I don't want to speak too much about the gambling and drinking and partying that goes on, and on, starting on the second day of Losar. Or too much about other things both seriously meaningful and fun, like dressing up in your best new clothes, hanging up strings of multicolored Wind Horse flags (rlung-rta), feasting on 'Nine Soup' dumplings with special gifts hidden inside (dgu-thug),* visiting temples, burning juniper incense (bsang) on the mountainside, and the like. Did I mention dancing? Yes, I guess I did.
(*The hidden objects are omens for what will happen to the person who happens to get them during the following year, although they may not be taken entirely seriously, but all in good fun. Here are the objects according to my understanding: The person getting a dumpling containing paper will be bookish and good in school (or a victim of theft?); wood means being like a poor man walking with a stick; a pebble means a lifespan as lasting as diamond; salt is cleverness and fame; wool is for disease; and cayenne pepper for a temperamental personality or a 'sharp tongue.' Charcoal of course means you will have 'dark thoughts.' Onion means you will have body odor. I guess that last one might be a result of eating it. There have to be nine. Did I miss something? Yes, I guess I did.)
Oh well, all that was just therapy for myself, isolated as I am in a place in the world without any Tibetan community. Please do send a comment to let me know how you celebrated Losar this year, and don't neglect to tell me and everyone else what it means to you. Correct my misunderstandings. This is one subject about which truly every single Tibetan is the ultimate expert, your best Tibetologist. Losar is something so good that it just keeps on going for many people. Although surely an exception, I met one Tibetan man who was still partying non-stop into the month of May. I'm thinking this was, is and would be just way too much of a good thing.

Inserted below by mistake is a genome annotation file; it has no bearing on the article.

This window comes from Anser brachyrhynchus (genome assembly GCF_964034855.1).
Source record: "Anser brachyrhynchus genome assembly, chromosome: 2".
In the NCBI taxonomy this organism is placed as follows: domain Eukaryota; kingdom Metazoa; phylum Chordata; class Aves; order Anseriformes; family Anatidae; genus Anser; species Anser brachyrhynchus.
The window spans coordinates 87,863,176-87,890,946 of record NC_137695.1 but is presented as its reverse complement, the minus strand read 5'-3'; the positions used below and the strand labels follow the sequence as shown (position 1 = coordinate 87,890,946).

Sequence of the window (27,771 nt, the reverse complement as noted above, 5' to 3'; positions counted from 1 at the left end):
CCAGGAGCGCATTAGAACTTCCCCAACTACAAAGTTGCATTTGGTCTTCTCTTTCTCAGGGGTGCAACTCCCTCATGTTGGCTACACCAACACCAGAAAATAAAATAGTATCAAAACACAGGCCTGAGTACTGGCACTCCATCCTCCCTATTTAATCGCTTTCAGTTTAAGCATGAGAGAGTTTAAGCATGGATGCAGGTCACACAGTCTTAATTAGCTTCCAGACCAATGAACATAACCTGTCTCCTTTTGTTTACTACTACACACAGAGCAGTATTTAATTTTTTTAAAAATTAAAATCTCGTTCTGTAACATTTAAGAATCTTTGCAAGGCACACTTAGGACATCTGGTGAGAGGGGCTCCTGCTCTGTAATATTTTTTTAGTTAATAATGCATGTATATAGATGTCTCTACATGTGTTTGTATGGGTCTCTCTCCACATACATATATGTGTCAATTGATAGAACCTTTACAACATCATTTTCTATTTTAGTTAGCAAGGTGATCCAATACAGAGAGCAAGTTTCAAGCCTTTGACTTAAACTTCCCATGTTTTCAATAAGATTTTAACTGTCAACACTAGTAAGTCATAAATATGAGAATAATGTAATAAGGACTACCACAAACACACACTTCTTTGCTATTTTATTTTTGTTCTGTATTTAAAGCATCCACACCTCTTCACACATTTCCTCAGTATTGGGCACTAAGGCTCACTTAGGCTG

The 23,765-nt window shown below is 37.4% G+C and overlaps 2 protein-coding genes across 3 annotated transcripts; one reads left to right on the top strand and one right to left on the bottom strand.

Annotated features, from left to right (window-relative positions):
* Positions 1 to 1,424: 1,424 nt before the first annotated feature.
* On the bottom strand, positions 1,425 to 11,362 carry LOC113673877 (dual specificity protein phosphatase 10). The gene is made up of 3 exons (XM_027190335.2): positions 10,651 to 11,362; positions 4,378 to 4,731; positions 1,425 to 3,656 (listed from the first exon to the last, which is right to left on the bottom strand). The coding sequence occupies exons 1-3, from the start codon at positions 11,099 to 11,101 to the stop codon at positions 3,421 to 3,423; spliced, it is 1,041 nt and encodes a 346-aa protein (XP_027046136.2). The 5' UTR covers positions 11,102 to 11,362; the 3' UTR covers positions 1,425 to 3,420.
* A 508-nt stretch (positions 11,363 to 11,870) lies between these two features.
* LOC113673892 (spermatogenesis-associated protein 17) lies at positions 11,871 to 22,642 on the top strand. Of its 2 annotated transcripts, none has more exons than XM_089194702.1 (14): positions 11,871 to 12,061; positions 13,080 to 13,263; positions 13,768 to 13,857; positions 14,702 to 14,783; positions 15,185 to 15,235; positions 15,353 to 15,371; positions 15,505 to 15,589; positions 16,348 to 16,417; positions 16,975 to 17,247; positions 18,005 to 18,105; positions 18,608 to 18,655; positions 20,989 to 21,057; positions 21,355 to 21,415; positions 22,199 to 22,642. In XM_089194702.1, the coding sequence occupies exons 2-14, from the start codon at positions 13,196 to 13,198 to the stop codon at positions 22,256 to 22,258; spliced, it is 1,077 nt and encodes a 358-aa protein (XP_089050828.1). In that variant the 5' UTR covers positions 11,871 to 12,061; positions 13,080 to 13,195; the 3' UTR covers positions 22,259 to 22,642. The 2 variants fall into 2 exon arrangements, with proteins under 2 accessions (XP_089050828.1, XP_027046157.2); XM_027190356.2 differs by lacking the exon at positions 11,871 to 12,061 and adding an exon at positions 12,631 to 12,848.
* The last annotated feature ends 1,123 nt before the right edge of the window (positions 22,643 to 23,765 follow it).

Last year Phayul news site had a very nice article about Losar by Phayul correspondent Phurbu Thinley (Phur-bu-phrin-las), which you can find here.
I think this is certainly one of the the best things there is on the subject on the entire internet. Highly recommended. But see also Tsepak Rigzin's (Tshe-dpag-rig-'dzin) article "Losar" posted at Tibettalk. Or if like me you prefer to read it in print, try Tsepak Rigzin, Festivals of Tibet, Library of Tibetan Works and Archives (Dharamsala 1993), pp. 1-8. For an account of Losar observances with real photographs from pre-invasion Tibet, including an unforgettable shot of a rope-sliding demonstration about to take place with the Potala as the backdrop, see Hugh Richardson, Ceremonies of the Lhasa Year, Serindia (London 1993), pp. 11-22.
For more examples of numeric code-words derived from the Kalacakra, look here. And thanks to the strange ways inherent in synchronicity and interdependent origination, on Wednesday, February 06, 2008, PSz of Thor-bu blog made a list of Sanskrit numeric code-words (go here and scroll down past the mysterious ruins until you get to them).
If just for fun you would like to hear somebody's idea about what your Tibetan birth-year means for your personality, etc., look here.
(Beware! Tibetan prognostics are often anything but reassuring.)
Here is a lovely little essay about Tibetan astroscience* by one of it's leading 20th-century practitioners, Professor Jampa Gyaltsen Dagthon (1939-1997).
(*Tibetan rtsis, which is translated 'astroscience', actually means 'calculation' in general, and includes mathematics, astrology and astronomy, among other matters.)
Here is a useful chart of the Tibetan and CE correspondences covering 1027 through 2046.
Géza Uray, ‘The Earliest Evidence of the Use of the Chinese Sexagenary Cycle in Tibetan.’ Contained in: Louis Ligeti, ed., Tibetan and Buddhist Studies Commemorating the 200th Anniversary of the Birth of Alexander Csoma de Körös, Akadémiai Kiadó (Budapest), pp. 341-360.
There are quite a few technical writings on astroscience (besides the article by Uray you see here), and its sub-branch of chronology. I'll list them for you some other time. There's a lion in my library that requires my immediate attention. Now where did I leave those tweezers?